Include a margin of safety and it will have to come down before I can purchase it.

Visual Summary of American Public Education

Even if I did buy it, it would be a smaller position.

APEI Visual Investment Summary

APEI Visual Investment Summary

Download Stock Report Download for APEI

APEI Stock Analyzer Report


No position

What is Old School Value?

Old School Value is a suite of value investing tools designed to fatten your portfolio by identifying what stocks to buy and sell.

It is a stock grader, value screener, and valuation tools for the busy investor designed to help you pick stocks 4x faster.

Check out the live preview of AMZN, MSFT, BAC, AAPL and FB.

2 responses to “I Like This Misunderstood For-Profit Education Stock”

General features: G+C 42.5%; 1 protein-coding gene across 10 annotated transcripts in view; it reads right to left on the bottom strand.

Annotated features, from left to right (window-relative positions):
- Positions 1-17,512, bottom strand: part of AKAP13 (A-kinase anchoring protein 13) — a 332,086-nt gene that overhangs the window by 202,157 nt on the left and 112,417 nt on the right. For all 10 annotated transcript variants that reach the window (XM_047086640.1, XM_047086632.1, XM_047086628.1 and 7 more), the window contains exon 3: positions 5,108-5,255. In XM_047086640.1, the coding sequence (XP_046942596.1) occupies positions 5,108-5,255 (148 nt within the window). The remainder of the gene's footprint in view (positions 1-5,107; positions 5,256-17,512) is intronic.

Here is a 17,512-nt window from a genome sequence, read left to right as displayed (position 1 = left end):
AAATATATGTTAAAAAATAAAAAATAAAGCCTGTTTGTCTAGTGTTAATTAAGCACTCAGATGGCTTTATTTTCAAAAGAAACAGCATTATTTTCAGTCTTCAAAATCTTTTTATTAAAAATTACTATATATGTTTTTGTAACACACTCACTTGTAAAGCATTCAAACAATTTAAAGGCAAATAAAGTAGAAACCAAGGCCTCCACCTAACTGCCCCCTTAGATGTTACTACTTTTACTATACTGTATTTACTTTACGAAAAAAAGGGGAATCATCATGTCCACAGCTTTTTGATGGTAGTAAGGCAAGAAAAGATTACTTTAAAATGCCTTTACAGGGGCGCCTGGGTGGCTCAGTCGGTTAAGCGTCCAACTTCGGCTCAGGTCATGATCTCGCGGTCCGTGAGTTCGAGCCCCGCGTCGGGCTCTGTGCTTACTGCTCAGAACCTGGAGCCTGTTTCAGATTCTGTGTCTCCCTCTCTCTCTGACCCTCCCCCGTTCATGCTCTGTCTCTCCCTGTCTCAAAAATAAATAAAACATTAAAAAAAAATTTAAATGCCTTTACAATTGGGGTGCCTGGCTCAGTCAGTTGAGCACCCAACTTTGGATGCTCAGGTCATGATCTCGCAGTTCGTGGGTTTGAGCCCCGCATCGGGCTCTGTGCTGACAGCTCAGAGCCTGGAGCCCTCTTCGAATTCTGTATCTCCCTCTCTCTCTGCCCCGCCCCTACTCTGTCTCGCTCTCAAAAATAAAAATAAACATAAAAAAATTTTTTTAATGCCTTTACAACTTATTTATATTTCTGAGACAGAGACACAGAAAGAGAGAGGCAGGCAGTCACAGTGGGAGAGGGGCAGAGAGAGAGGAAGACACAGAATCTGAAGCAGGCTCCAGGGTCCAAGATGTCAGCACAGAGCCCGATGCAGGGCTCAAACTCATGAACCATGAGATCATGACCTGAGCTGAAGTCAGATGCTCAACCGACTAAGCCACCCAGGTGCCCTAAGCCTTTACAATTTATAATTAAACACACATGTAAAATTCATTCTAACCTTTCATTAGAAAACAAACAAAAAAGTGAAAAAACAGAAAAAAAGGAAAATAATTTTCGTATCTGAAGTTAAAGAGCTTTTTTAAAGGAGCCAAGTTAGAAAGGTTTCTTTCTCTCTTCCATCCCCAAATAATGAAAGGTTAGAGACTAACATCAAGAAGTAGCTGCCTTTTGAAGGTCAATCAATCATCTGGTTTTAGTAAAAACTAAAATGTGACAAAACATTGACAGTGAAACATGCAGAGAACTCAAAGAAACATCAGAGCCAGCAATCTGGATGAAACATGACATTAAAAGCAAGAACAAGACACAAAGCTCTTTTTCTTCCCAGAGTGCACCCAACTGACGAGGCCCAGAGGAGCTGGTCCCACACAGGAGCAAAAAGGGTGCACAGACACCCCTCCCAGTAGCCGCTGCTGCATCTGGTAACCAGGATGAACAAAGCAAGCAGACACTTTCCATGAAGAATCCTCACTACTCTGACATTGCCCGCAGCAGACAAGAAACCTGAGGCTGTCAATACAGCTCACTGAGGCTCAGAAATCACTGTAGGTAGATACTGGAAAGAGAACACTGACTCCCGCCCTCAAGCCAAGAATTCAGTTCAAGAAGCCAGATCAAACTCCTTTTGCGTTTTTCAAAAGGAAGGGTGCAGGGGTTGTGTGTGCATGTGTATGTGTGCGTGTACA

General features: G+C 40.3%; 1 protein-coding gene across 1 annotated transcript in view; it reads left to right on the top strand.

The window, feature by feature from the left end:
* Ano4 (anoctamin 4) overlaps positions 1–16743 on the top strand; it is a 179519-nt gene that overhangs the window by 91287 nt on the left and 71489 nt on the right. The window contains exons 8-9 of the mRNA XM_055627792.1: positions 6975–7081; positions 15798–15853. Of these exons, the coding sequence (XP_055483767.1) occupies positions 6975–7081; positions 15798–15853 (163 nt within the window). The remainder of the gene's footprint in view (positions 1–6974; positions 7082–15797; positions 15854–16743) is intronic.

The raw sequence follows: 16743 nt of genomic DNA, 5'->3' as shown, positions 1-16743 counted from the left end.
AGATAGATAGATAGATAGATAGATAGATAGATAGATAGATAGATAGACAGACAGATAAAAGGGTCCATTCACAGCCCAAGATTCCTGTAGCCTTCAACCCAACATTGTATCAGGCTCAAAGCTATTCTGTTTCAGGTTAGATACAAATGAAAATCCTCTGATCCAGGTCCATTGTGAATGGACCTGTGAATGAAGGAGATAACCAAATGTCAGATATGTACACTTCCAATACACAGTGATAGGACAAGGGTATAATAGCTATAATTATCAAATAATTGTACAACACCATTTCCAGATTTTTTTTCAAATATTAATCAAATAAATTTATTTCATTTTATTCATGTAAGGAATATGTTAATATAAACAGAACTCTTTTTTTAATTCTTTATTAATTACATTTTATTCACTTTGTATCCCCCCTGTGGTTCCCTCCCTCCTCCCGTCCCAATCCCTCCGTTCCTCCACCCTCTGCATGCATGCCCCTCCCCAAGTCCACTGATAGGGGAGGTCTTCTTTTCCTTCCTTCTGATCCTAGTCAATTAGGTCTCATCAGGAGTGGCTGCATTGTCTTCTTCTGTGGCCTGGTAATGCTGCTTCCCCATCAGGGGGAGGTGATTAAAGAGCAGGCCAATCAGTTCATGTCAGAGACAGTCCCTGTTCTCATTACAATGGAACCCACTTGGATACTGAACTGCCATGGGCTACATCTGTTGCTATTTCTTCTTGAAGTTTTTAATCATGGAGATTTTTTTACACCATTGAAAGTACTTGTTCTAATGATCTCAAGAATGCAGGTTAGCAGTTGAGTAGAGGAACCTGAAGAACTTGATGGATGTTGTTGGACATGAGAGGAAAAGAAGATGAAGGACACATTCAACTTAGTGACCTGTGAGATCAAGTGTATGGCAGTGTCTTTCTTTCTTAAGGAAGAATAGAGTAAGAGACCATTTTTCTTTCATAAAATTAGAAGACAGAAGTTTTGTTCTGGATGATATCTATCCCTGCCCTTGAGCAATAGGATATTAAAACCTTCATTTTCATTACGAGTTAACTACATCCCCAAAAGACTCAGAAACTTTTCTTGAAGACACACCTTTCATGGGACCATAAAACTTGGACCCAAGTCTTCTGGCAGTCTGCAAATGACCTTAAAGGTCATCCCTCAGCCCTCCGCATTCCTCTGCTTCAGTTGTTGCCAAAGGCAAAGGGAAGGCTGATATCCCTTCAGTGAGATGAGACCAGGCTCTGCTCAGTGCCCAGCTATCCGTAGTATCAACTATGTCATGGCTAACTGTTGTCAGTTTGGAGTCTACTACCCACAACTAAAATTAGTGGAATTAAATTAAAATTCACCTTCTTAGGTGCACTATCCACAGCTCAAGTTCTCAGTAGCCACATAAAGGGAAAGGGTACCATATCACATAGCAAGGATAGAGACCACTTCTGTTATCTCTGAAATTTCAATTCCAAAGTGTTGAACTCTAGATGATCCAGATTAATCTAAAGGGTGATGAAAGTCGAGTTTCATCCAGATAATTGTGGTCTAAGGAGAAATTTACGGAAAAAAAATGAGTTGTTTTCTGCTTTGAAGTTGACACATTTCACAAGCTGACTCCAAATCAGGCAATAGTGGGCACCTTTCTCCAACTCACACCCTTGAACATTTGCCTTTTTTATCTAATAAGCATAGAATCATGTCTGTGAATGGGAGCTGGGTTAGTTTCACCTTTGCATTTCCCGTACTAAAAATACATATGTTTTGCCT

1. Thanos Pasias says:

    Hi Jae,

    Why in Graham’s formula did you used a 4.1% corporate bond when Bloomberg states 3.21%? Did I get it wrong? Is this your estimation for future increase in interest? The maximum I experimented with was 3.6% – to be little more conservative. In EPV also, why did you overlaped m. capex of 11.72 with a one of 15? What were the adjustments that you applied?

  2. Hi Thanos,

    Yes I figured that the interest rate would increase and used a more long term figure.

    For EPV, I noticed that the capex was increasing. In the report, it also says that they probably have to increase expense. So I unhid the EPVdata to take a closer look at maintenance capex and the last 3 years had higher capex than the average over 5. So I took the higher value.

Pick Winning Stocks and Fatten Your Portfolio